5. Promote the genuine spirit of giving. The spirit of giving must be a central part of every brand’s DNA. Make it a point to show your gratitude to the people and communities your brand is serving.
6. Serve others to leave a legacy. What is the experience and/or product association you’re attempting to leave behind for your brand, and what will your audience remember most about how it impacted their business or lifestyle?
Over the past 25 years, I’ve realized that I can apply the six characteristics to any workplace or marketplace opportunity. In this case, CMOs learn the six characteristics through these brand strategies; each is equally important and builds on the other to create and sustain the ultimate customer experience. They force CMOs to be accountable to their needs and take responsibility to keep the momentum of the relationships moving forward. That’s how you build a power brand for the 21st-century consumer.
But if these six characteristics are simple to say and grasp for any leader in any industry, they’re certainly not so simple to embrace, let alone operationalize. That requires creating new systems and approaches. Which pretty much sums up the feedback I got from CMOs and marketers to that list: CMOs are “naive to other avenues of marketing” for ROI; “most brands are not structured to handle these!”; or “CMOs are only familiar with strategies they have used in the past.”
Responses like those are why I anchor change of this scale to something simple: the six characteristics. And remember, I’m not saying everyone lacks all these characteristics, nor do they need them all every day; they simply lack mindful and balanced proficiency in all of them. Only that balance will allow them to deploy the appropriate ones when needed.
Think of the characteristics as a progressive but interactive ecosystem, like essential ingredients in your kitchen pantry for the recipes you know by heart. Not every recipe requires every ingredient, so you don’t use each ingredient every day, but in the course of a week, month or year, you need them all to create the best dishes for your family. These skills are ingredients for your workplace and marketplace families. One characteristic can be used to solve a given problem, but deploying a second characteristic to support the solution elevates and propels it to a whole other level. Not all the characteristics need to be applied at any given time, but knowing they’re at our disposal, we understand how much strength there is in that knowledge — and as we achieve mastery of the characteristics, our knowledge is converted to wisdom. It then becomes our wisdom that guides our thinking, mindset and overall attitude.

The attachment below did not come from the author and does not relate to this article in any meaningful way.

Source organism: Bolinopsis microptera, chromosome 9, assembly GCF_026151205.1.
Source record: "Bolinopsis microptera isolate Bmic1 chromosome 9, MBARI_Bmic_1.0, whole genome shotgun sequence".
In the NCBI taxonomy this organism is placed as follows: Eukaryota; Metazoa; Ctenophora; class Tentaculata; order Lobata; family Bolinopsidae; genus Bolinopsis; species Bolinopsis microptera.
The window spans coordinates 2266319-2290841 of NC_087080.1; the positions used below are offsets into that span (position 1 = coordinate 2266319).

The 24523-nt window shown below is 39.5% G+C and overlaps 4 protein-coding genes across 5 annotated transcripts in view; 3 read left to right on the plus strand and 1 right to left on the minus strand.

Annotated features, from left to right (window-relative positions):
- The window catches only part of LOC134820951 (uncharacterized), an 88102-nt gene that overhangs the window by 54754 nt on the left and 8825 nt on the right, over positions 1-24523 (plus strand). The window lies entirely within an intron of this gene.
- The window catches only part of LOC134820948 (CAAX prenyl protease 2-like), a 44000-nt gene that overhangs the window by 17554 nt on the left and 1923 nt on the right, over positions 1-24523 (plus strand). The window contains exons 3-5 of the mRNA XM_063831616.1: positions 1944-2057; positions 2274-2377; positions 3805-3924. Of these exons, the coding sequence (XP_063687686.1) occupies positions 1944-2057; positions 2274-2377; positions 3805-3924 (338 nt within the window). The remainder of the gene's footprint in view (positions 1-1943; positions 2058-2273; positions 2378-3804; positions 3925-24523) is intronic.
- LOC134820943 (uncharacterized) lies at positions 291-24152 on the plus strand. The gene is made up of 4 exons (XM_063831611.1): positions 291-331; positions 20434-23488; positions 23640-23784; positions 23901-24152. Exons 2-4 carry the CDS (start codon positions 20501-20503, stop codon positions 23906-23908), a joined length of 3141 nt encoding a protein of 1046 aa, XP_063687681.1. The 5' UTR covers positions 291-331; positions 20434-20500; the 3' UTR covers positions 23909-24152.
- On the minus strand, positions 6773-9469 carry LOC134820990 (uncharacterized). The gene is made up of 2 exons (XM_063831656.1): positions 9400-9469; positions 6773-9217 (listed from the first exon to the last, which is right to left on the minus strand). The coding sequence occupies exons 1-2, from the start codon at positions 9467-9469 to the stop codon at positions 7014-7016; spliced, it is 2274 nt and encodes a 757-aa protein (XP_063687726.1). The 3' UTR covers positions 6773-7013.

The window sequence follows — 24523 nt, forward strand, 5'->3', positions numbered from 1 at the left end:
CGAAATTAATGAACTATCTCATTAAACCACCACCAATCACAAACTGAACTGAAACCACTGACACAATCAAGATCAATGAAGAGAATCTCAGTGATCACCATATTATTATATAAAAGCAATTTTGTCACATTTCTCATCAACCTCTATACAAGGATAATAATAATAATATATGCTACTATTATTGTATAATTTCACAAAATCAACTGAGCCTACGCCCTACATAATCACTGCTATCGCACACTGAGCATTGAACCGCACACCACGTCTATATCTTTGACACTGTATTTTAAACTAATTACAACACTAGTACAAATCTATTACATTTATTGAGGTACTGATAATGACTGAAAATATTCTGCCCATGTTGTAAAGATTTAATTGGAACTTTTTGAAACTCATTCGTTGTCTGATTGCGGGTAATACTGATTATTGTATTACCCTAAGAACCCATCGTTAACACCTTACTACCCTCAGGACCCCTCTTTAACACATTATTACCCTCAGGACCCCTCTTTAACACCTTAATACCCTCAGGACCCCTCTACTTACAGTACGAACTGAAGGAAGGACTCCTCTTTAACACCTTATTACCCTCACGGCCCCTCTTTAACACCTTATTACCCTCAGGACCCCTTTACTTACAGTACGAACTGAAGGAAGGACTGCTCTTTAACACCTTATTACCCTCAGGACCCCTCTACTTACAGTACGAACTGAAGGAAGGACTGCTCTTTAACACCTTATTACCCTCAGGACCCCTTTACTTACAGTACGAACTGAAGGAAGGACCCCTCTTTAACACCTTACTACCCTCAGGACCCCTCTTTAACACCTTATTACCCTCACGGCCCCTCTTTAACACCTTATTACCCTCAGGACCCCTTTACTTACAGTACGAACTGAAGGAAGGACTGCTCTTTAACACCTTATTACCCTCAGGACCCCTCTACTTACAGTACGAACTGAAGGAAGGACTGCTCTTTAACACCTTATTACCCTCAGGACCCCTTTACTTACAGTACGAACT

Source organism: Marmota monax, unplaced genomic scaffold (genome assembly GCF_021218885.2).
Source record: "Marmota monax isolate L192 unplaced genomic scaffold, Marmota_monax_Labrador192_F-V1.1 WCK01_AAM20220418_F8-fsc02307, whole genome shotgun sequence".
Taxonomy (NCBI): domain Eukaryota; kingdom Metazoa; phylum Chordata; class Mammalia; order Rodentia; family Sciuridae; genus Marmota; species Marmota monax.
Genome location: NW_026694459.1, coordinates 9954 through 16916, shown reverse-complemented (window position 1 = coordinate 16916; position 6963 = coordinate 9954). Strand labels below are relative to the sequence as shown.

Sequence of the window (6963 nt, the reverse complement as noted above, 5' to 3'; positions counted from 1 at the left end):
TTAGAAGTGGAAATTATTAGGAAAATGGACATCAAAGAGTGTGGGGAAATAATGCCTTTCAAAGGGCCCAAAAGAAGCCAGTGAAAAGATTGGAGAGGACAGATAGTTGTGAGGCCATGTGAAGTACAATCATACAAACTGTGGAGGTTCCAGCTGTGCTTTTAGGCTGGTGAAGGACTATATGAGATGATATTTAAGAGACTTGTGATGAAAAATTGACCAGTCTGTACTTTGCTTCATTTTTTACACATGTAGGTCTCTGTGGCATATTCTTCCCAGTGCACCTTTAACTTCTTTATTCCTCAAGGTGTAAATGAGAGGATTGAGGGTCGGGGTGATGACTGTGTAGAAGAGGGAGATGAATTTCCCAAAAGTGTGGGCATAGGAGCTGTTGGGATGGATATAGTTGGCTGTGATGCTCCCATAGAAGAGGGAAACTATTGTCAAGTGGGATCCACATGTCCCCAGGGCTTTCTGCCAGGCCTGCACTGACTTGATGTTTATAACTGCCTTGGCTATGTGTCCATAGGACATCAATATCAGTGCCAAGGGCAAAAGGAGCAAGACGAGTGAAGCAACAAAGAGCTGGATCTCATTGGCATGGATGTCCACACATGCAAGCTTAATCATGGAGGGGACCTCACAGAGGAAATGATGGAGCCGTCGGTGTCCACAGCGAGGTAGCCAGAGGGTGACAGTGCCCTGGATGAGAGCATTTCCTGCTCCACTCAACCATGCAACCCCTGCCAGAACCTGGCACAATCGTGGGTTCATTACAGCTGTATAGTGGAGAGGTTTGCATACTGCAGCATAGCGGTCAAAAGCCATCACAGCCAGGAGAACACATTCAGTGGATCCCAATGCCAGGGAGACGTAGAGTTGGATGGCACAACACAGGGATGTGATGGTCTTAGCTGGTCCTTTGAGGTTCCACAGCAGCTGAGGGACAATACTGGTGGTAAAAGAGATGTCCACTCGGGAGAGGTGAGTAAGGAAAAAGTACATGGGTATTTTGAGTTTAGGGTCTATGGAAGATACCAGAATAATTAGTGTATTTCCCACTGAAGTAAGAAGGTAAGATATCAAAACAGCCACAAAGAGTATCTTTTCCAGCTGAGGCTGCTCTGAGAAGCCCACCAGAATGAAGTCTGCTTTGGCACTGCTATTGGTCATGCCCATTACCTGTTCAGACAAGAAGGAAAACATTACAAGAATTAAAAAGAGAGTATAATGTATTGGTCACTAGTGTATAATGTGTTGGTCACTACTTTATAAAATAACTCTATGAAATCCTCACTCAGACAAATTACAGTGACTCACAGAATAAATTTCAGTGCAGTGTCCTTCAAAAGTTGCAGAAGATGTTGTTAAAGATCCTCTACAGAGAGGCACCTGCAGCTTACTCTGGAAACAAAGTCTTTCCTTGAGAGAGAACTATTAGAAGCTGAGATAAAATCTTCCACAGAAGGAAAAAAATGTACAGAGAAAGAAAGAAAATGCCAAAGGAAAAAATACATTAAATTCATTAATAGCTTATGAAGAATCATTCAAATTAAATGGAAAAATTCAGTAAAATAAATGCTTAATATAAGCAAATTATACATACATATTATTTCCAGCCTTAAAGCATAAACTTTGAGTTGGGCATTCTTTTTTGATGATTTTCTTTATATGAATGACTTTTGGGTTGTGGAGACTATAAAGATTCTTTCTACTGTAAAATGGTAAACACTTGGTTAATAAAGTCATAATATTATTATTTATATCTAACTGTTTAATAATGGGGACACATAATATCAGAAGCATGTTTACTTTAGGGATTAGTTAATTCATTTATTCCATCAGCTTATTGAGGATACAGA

For example, look again at that list of 15 things leaders must do automatically, every day, to be successful in the workplace. Number five is “Be accountable to others,” which has a strong dependency on passionate pursuits (Characteristic three: Believe not only in yourself but in those you’re accountable to), but to make the accountability even stronger, requires generous purpose (Characteristic five: caring and having the backs of others).
The important point is that leaders and businesses must understand the need for balanced proficiency. Over time, leaders must master the fundamentals of the six characteristics so they can understand, propel and implement the innovation mentality throughout their companies and the people who work there — to instinctively apply them, moving in and out of each characteristic to achieve mastery of them. It doesn’t do any good if you have a leadership team of, say, seven people in the C-suite, but only one is thinking with the innovation mentality and the rest have mastered only some of the skills and characteristics. That C-suite must think together like any other operating division or department should.
This is why leadership identity crises exist. Team members must complement one another to celebrate individuality, freedom of expression and collaboration. The leaders who do have balance must take responsibility to drive others in their organizations toward change to evolve. Sustainability of the six characteristics is a product of shared beliefs and values and a culture the impact and influence of which grows stronger over time. In fact, these six characteristics give leaders the foundation for success and significance.